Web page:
Activity was recorded by use of an activity monitor,a which is a watch-size device that can continuously measure the intensity, frequency, and duration of movement. A detailed description of the monitor and how it works is reported elsewhere.8 In short, this device includes an accelerometer that is sensitive to movement in all directions. A piezoelectric sensor generates a voltage when the device is subjected to a change in velocity per unit time. The voltage is converted to a digital value that is used to adjust a running baseline value that permits filtering out constant accelerations such as those caused by gravity. The current digital value is compared with the baseline value, and the difference from baseline is used to create a raw activity value for the measurement period (epoch). The epoch is determined by the investigator and can be set at 15-second increments up to a maximum of 1 minute. The raw activity value is converted by the associated computer software and reported as an activity count. For the present study, the accelerometer data epoch was set at 1 minute. Therefore, an activity count was generated for every 1 minute of monitoring.
Total activity count data were not normally distributed because some dogs had much higher total activity counts than the others. Those were typically dogs that were trained for agility or owned by people who routinely included their dog in their own exercise routine. Therefore, nonparametric methods of data analysis were used. The Kruskal-Wallis test was used to evaluate the between-dog variability as well as the day-to-day variability in daily total activity counts that occurred during the 2-week period. The absolute values of the percentage change in total activity counts that occurred between week 1 and week 2 were calculated for the weekday (Monday through Friday), weekend (Saturday and Sunday), and full 7-day week intervals. The Wilcoxon signed rank test was used to make comparisons among the changes that occurred in weekday, weekend, and full-week total activity counts. In addition to this evaluation of data for all dogs as a group, data for individual dogs were evaluated to determine what proportion of dogs had activity changes over a full range of possible activity-change cutoff points. To investigate how the comparison of weekday and weekend activity counts could be affected by the fact that this was a comparison of 5 days (weekdays) to 2 days (weekends), 2 consecutive weekdays were randomly chosen for this analysis as well. For all comparisons, values of P < 0.05 were considered significant. All analyses were performed with commercially available software.b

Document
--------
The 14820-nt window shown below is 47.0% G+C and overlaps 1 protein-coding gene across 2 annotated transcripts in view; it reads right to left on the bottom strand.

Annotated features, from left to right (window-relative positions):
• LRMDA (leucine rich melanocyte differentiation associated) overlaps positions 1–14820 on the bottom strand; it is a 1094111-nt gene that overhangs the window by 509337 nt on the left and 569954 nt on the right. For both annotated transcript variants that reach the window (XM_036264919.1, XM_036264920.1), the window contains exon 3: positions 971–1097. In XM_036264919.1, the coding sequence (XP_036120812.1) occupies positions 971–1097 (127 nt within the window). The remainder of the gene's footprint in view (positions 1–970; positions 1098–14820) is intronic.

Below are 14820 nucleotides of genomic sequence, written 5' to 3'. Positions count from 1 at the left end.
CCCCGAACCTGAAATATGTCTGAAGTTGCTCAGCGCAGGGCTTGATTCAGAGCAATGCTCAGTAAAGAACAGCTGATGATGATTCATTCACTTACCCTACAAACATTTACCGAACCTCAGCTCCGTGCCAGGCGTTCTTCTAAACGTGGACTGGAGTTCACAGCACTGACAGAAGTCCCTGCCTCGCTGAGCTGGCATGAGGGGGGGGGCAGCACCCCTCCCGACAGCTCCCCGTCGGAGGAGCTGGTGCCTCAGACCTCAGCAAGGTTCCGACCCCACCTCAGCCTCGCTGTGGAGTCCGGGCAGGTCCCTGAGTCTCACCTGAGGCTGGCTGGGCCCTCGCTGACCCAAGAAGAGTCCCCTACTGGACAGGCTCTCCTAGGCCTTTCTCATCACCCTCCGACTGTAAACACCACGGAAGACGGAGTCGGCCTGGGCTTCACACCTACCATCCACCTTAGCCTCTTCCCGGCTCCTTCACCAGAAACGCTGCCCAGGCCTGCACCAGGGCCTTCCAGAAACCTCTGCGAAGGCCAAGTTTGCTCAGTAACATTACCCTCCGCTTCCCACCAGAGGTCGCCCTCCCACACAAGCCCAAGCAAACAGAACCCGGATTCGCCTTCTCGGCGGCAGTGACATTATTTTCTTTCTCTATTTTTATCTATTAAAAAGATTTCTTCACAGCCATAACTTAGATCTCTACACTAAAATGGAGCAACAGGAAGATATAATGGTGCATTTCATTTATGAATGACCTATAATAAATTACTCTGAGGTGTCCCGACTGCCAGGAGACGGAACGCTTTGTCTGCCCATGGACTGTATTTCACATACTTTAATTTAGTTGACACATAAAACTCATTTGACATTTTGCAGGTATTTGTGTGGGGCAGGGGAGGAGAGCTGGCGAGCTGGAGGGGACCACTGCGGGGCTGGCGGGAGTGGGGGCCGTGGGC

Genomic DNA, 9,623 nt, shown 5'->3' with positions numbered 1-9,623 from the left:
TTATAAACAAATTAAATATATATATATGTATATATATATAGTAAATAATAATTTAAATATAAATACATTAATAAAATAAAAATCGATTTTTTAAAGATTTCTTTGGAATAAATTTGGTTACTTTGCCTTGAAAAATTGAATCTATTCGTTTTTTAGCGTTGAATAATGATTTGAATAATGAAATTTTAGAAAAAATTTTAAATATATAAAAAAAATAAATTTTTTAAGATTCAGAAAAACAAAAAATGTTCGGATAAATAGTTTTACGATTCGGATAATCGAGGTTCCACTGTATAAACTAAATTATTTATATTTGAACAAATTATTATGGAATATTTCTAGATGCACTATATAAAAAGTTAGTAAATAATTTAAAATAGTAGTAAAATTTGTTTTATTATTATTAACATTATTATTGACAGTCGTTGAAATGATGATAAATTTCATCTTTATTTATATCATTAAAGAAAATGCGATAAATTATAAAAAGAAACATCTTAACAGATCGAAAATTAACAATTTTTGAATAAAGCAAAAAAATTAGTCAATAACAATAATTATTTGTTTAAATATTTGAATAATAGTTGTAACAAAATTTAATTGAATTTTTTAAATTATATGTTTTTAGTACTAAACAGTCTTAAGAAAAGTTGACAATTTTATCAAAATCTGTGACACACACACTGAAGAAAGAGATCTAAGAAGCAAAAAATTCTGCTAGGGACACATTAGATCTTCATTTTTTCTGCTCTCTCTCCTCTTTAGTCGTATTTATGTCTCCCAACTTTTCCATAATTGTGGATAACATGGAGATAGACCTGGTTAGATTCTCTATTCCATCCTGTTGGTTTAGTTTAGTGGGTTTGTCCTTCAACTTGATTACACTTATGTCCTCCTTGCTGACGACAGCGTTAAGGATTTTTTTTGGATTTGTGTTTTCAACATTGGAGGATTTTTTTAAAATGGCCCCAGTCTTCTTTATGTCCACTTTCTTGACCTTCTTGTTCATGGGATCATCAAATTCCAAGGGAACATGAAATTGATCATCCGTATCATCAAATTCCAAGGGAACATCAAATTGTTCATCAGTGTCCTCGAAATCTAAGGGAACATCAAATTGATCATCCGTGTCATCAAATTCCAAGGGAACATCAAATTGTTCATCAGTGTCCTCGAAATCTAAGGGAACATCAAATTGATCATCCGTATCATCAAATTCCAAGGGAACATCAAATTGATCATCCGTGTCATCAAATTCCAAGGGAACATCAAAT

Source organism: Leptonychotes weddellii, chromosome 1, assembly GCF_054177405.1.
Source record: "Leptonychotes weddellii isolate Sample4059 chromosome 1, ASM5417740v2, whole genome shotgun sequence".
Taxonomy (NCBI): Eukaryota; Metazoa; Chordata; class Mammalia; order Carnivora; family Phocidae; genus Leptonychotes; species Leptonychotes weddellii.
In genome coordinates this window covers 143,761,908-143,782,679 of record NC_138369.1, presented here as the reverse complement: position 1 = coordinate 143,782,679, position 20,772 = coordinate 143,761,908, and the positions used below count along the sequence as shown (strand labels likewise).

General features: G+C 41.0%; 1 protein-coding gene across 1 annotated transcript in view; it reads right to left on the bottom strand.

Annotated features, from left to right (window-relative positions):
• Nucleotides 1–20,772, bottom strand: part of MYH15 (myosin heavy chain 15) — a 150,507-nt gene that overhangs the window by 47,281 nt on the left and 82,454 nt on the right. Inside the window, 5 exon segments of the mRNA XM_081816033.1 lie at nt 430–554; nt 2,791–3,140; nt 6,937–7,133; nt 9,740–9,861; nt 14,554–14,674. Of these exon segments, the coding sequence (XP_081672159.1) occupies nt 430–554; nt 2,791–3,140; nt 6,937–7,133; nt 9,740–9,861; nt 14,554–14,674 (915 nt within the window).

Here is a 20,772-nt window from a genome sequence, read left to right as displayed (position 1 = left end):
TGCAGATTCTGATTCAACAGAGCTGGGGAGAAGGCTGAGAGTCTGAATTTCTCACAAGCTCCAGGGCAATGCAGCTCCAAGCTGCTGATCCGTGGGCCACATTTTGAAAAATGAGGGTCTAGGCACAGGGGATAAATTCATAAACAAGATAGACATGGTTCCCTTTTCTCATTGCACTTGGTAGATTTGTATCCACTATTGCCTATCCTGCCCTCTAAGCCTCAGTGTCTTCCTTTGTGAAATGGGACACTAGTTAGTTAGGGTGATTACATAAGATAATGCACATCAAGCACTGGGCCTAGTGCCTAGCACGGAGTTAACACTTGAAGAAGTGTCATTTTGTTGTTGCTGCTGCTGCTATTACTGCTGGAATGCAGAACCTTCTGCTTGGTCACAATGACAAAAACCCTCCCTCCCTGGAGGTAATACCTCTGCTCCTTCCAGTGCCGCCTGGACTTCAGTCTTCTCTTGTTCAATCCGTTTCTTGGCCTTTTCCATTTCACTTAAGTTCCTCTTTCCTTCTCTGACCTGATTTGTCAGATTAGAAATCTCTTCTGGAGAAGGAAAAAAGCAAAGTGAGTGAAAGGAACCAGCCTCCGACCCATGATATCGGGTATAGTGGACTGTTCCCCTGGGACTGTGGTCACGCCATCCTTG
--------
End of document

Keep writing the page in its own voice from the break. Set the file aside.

Eighty dogs were recruited for the study. Median age was 4 years (range, 1 to 12 years). There were 35 females (31 spayed) and 45 males (39 castrated). Median body condition score on a scale of 9 was 5 (range, 3.5 to 6.5). Median weight was 23.2 kg (range, 2.7 to 46.4 kg). Twenty-seven (34%) dogs were mixed-breed dogs, and 53 were purebred dogs. In the purebred group, there were 6 Border Collies, 4 German Shepherd Dogs, and 3 each of Australian Shepherd Dogs, Labrador Retrievers, and Huskies. There were 1 or 2 dogs of 23 other breeds.